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Inherited Property: Basis Rules

What is “cost” for tax purposes (or “basis”) an individual gets in property he inherits from another? This is an important area and is too often overlooked when families start to put their affairs in order.

The general rule is referred to as the “step-up” basis rule. That is, the heir receives a basis in inherited property equal to its date of death value. So, for example, if Uncle Harry bought Kodak stock in 1935 for $500 and it's worth $5 million at his death, the basis is stepped up to $5 million in the hands of his heirs and all of that gain escapes income taxation forever.

The step-up basis rule applies to inherited property that's includible in the deceased's gross estate, whether or not a federal estate tax return was filed, and it also applies to property inherited from foreign persons, who aren't subject to U.S. estate tax. The rule applies to the inherited portion of property owned by the inheriting taxpayer jointly with the deceased, but not the portion of jointly held property that the inheriting taxpayer owned before his inheritance. The step-up basis rule also doesn't apply to reinvestments of estate assets by fiduciaries. Note also that for property inherited from individuals dying after 2009, the amount of property appreciation to which a step-up basis will apply will be subject to various dollar limitations.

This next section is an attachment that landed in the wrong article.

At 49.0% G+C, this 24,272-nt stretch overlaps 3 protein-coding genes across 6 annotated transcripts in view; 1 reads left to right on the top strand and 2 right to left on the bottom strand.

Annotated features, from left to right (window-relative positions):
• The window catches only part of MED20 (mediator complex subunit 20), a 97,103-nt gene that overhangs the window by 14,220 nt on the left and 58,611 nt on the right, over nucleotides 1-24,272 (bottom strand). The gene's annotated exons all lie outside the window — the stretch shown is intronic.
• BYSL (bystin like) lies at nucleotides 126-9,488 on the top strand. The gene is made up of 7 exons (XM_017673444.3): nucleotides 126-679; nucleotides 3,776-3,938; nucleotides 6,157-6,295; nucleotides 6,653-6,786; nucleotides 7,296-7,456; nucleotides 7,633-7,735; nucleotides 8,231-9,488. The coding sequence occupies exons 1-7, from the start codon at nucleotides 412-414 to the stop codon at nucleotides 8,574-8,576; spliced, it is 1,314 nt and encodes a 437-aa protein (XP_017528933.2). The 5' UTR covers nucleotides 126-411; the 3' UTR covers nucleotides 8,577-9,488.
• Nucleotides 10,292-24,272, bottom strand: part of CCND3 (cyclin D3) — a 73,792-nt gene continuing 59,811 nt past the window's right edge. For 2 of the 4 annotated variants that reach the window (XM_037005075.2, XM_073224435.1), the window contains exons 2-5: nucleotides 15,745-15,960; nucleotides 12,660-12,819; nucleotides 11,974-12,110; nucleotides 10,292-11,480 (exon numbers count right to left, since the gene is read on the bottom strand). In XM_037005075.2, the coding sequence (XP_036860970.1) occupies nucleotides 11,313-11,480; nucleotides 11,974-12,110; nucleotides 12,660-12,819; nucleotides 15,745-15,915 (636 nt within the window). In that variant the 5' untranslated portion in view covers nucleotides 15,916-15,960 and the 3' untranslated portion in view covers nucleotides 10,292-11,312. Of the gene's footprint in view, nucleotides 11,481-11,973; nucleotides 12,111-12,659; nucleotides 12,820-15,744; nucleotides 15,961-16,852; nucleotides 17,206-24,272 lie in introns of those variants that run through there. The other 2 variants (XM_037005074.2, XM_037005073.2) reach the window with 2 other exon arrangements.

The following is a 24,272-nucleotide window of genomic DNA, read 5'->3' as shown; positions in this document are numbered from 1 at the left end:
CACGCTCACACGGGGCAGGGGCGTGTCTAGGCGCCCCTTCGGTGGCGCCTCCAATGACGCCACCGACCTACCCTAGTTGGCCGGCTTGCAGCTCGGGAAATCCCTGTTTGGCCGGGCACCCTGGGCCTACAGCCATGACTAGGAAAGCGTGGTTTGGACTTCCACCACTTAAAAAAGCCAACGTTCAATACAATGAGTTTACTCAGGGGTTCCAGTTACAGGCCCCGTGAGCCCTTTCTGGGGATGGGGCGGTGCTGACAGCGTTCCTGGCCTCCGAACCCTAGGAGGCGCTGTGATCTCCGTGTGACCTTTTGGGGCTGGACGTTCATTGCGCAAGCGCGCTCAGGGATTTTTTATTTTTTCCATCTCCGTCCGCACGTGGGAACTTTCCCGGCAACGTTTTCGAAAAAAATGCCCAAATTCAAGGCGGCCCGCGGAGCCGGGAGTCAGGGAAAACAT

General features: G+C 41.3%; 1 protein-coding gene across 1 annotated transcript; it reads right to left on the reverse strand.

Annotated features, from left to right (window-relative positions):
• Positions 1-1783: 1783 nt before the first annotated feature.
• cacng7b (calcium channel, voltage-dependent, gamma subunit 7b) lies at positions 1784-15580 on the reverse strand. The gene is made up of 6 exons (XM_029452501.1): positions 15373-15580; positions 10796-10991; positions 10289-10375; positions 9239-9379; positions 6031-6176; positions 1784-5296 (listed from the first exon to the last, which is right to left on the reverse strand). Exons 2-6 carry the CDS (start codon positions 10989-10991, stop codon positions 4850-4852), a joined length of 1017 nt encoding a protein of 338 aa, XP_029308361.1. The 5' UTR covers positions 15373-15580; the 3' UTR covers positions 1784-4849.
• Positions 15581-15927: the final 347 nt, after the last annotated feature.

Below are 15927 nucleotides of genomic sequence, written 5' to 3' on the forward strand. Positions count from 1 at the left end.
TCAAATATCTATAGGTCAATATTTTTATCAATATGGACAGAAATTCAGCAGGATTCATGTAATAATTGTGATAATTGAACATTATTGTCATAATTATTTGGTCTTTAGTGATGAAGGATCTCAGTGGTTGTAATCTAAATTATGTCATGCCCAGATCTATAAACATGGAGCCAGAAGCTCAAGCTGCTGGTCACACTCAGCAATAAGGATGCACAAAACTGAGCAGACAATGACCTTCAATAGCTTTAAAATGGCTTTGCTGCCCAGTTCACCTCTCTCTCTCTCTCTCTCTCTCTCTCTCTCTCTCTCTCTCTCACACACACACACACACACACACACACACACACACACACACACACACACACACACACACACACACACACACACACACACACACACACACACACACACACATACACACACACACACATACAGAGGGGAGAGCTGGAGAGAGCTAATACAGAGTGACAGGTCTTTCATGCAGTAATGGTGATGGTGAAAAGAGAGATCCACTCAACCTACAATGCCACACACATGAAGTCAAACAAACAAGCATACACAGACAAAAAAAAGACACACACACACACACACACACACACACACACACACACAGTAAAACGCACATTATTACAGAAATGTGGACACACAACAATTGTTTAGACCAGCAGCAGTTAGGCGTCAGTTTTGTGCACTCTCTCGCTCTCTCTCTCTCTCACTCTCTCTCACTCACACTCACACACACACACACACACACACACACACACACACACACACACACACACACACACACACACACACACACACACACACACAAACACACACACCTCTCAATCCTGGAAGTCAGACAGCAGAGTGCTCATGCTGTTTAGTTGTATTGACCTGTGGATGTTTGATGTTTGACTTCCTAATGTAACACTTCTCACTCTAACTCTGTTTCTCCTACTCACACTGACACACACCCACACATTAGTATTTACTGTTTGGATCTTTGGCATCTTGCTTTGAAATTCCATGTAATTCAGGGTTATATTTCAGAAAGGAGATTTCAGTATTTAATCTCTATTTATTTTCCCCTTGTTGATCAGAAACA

It's crucial for the step-up basis rule to be understood so that disastrous tax errors are not made.

For example, if, in the above example, Uncle Harry, instead of dying owning the stock, decided to make a gift of it in honor of his 100th birthday, the step-up in basis would be lost. Property that has gone up in value acquired by gift is subject to the “carryover” basis rules: the donee takes the same basis the donor had in it (just $500), plus a portion of any gift tax the donor pays on the gift.

The basis “step-up” rule can become a “step-down” rule as well. That is, if a decedent dies owning property that has declined in value, its basis is lowered to the date of death value. Proper planning calls for seeking to avoid this loss of basis. In this case, however, giving the property away before death will not preserve the basis: when property which has gone down in value is the subject of a gift, the donee must take the date of gift value as his basis (for purposes of determining his loss on a later sale). The best idea for property which has declined in value, therefore, is for the owner to sell it before death so he can enjoy the tax benefits of the loss.

Alternate valuation. Although the above discussion refers to the date of death value, the rule is different in some cases. Where the decedent's executor makes the alternate valuation election, then basis will be determined as of the date six months after the date of death (or, if the property is distributed or otherwise disposed of by the estate within the six month period, the date of distribution or other disposition).

Death bed maneuvers. One ploy the tax rules sought to prevent was the passing of property through a decedent to attempt to inflate basis under the above rules. For example, say Tim owns stock with a $1,000 basis and $20,000 value. He goes to 97-year old Uncle Vern and arranges the following: Tim makes a gift of the stock to Uncle Vern, who takes it with Tim's $1,000 basis. Vern then dies leaving the stock back to Tim in his will. Tim regains ownership, but now with the basis stepped up to its $20,000 date of death value. Under the tax rules, if Uncle Vern dies within a year of when Tim made the gift, Tim still has his original ($1,000) basis. The result is the same if, instead of leaving the stock to Tim, Uncle Vern leaves the stock to Tim's wife. 

 

 
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